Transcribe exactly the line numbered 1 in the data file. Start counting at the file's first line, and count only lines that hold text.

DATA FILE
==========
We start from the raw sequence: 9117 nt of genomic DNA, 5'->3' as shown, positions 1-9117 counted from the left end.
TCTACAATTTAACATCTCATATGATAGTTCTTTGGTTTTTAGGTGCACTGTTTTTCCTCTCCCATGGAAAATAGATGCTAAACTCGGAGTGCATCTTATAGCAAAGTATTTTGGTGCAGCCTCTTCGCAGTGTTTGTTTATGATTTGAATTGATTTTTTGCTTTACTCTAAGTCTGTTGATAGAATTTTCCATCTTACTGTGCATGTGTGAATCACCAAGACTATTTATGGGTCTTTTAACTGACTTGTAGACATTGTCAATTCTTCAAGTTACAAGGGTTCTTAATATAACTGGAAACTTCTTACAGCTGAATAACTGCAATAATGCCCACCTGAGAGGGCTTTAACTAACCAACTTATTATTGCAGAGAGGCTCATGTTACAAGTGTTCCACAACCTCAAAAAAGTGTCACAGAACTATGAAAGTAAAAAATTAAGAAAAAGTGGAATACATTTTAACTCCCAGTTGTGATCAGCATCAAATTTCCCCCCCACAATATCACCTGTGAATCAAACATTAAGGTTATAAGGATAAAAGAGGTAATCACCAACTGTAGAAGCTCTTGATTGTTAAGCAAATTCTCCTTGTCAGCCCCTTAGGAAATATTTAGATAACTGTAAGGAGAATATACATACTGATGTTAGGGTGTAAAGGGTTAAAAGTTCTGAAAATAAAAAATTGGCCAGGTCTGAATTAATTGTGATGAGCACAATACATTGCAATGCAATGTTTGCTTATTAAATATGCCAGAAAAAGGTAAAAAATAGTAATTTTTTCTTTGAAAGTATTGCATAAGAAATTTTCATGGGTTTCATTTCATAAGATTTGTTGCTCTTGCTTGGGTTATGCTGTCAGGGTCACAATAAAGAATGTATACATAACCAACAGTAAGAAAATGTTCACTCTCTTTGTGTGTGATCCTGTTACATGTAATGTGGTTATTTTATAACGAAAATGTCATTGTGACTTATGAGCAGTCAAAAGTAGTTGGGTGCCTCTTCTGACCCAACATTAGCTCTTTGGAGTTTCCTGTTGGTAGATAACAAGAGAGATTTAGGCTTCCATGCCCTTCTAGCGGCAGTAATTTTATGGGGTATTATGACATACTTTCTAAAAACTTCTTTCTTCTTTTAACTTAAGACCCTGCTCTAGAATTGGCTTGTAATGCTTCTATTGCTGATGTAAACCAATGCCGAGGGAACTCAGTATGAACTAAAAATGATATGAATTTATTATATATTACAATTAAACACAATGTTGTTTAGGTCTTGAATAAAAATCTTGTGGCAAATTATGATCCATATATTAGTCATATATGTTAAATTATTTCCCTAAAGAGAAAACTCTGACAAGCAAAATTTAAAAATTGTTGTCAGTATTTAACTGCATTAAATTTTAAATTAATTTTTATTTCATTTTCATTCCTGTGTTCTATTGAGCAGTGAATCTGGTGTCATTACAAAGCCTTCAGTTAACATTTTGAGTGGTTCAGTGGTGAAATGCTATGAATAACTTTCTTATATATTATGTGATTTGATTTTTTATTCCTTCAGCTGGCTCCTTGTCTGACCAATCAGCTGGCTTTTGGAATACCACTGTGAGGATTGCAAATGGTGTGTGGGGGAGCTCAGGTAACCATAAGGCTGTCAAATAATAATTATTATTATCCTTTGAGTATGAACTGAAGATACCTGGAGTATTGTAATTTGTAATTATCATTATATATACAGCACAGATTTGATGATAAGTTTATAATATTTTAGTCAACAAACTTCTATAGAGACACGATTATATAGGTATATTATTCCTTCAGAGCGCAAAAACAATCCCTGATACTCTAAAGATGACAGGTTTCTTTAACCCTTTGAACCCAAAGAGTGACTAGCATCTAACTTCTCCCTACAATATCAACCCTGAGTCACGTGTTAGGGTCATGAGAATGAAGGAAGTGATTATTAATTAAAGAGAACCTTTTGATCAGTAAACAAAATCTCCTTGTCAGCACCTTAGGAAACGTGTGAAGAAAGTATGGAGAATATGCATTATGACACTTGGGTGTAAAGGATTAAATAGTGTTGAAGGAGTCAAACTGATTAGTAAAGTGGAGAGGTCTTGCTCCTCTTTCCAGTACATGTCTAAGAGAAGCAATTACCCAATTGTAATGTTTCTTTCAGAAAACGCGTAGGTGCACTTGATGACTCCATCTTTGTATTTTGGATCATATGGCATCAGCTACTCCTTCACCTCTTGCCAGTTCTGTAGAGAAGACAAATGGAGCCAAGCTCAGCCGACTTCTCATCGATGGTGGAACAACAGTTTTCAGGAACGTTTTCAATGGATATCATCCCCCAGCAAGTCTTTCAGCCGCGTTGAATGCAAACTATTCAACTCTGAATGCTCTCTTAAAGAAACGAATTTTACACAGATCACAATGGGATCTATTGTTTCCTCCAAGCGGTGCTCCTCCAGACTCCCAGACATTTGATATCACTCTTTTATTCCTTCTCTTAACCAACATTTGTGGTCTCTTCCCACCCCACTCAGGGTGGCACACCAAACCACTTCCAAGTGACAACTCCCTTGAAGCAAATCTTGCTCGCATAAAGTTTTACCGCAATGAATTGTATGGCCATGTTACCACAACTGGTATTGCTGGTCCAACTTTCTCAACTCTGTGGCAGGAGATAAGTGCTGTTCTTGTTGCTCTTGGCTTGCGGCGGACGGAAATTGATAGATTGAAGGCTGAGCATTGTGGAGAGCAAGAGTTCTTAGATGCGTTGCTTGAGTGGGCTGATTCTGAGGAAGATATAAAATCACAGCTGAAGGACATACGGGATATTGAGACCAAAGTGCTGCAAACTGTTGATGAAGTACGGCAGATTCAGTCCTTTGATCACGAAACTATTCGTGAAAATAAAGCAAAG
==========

We start from the raw sequence: 9117 nt of genomic DNA, 5'->3' as shown, positions 1-9117 counted from the left end.